At Year 3, greater specialisation is encouraged. Students define areas of further specialism in negotiation with tutors. Group and individual creative projects are available, and students work towards submission of a year-long project that demonstrates their skills and knowledge of digital media theory and production. A production presentation accompanies all practical productions, permitting students to demonstrate their reflective and critical engagement with the relationship between theory and practice, and the dynamics of presenting structured ideas and plans to others.

A professional creative practice module also offers students the opportunity to work with ‘live’ clients, digital media practitioners working in the creative industries. Advanced digital media research, extending topics encountered at levels one and two is also undertaken, with students submitting a written dissertation.

The Digital Media Programme provides student with the ability to provide individual responses to problem-solving creative challenges. Graduates from the programme should therefore be suited to working in a wide variety of contexts where critical awareness and technical knowledge are essential skills.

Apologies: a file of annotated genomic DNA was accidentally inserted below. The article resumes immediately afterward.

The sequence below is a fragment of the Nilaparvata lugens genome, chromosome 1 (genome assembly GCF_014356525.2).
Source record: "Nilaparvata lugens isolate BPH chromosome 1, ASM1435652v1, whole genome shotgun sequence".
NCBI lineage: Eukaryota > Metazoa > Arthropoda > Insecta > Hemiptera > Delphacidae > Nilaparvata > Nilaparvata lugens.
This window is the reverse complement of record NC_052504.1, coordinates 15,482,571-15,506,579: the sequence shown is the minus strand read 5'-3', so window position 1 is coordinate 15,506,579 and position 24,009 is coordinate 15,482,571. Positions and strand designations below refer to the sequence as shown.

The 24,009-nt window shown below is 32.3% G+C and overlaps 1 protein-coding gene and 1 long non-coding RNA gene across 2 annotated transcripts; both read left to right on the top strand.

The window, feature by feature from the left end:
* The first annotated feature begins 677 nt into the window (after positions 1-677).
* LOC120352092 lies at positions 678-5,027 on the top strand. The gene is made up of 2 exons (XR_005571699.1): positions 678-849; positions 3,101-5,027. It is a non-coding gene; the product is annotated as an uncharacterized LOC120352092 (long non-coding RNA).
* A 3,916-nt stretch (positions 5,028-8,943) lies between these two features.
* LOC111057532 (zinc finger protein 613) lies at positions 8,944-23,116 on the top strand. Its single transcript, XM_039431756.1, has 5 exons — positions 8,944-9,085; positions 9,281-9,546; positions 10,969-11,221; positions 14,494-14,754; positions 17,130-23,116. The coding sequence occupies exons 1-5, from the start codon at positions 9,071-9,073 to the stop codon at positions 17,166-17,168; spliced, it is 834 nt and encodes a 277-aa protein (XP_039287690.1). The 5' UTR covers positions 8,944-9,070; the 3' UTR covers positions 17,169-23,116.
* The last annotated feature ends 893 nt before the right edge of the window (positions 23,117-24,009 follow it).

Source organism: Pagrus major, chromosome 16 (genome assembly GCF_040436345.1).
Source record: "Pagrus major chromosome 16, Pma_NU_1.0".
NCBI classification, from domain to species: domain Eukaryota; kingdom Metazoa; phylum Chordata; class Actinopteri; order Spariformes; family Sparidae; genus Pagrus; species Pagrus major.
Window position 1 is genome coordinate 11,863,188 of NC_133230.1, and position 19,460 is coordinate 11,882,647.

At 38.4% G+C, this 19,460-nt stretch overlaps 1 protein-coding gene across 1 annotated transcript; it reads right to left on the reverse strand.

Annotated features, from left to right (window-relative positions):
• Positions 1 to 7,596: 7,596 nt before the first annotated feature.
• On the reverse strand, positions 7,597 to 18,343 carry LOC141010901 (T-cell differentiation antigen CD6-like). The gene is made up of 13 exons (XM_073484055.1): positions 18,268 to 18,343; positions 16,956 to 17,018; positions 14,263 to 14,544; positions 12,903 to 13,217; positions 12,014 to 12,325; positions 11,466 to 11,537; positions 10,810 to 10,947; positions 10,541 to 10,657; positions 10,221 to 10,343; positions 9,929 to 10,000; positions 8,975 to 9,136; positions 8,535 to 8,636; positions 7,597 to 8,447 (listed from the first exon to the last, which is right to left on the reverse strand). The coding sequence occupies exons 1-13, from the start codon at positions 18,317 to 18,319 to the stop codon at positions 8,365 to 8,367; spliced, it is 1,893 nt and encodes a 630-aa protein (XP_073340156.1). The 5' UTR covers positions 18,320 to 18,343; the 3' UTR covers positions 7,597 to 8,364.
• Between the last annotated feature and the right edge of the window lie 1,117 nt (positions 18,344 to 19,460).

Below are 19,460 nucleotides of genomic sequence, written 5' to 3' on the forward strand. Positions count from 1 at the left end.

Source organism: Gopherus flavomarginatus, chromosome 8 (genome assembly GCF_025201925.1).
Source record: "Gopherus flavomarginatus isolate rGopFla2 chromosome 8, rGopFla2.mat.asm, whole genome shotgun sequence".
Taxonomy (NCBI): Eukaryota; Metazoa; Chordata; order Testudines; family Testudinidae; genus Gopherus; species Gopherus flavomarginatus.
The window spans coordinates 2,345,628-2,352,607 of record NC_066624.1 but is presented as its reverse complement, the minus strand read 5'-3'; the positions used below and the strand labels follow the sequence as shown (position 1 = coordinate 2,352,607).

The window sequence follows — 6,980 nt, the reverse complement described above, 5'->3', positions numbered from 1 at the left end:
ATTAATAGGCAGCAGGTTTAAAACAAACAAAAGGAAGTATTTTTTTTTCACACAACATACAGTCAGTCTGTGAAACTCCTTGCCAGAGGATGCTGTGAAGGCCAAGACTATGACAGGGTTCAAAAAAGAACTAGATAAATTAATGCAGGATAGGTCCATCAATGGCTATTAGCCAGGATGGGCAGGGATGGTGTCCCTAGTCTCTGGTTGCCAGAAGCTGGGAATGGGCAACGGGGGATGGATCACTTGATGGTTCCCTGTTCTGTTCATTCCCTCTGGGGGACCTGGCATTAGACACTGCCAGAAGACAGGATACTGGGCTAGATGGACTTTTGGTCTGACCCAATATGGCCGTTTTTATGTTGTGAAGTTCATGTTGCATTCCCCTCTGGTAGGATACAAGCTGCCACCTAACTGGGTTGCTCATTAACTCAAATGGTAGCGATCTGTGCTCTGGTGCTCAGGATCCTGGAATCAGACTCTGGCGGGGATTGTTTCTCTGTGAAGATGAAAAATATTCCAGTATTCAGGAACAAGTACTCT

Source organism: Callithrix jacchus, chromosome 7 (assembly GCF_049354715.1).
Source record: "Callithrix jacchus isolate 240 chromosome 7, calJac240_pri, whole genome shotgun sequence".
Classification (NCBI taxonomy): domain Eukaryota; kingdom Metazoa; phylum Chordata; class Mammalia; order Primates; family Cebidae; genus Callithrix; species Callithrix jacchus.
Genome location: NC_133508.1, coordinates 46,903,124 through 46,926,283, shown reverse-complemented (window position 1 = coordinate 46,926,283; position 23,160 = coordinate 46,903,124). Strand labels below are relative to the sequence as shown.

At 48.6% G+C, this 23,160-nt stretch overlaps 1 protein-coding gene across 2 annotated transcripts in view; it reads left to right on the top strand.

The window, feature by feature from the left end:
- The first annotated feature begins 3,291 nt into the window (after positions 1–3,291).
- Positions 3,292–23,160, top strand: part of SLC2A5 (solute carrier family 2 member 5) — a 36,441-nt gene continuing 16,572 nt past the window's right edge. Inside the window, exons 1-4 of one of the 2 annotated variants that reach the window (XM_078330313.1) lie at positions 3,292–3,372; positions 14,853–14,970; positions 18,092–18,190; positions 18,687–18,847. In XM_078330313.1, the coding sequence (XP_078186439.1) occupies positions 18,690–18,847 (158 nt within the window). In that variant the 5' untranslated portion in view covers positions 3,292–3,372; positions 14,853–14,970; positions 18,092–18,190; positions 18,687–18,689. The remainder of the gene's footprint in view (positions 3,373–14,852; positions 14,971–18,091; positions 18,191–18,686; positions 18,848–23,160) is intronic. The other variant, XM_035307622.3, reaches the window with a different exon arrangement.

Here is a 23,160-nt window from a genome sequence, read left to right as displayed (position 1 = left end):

Students graduating from Digital Media will be strongly placed to enter the modern workplace, with computer skills a marketable asset across a wide range of different fields, including the media and creative industries. Graduates may also go on to undertake a higher degree at Canterbury Christ Church University or elsewhere. Graduates have found relevant employment in a variety of professional disciplines including animation, web design, digital imaging, and graphic design.

Fees

The 2015/16 and 2016/17 annual tuition fees for this course are:

 UK/EUOverseas*
Full-time

£9,000**

£11,000

Part-time

N/A

N/A

Tuition fees for all courses are payable on an annual basis, except where stated.

UK/EU full-time tuition fees for this course are set in line with the current maximum regulated tuition fee levels permitted by the UK Government.

Overseas full-time tuition fees for this course may be subject to an annual inflationary increase in every year where the course lasts more than one year.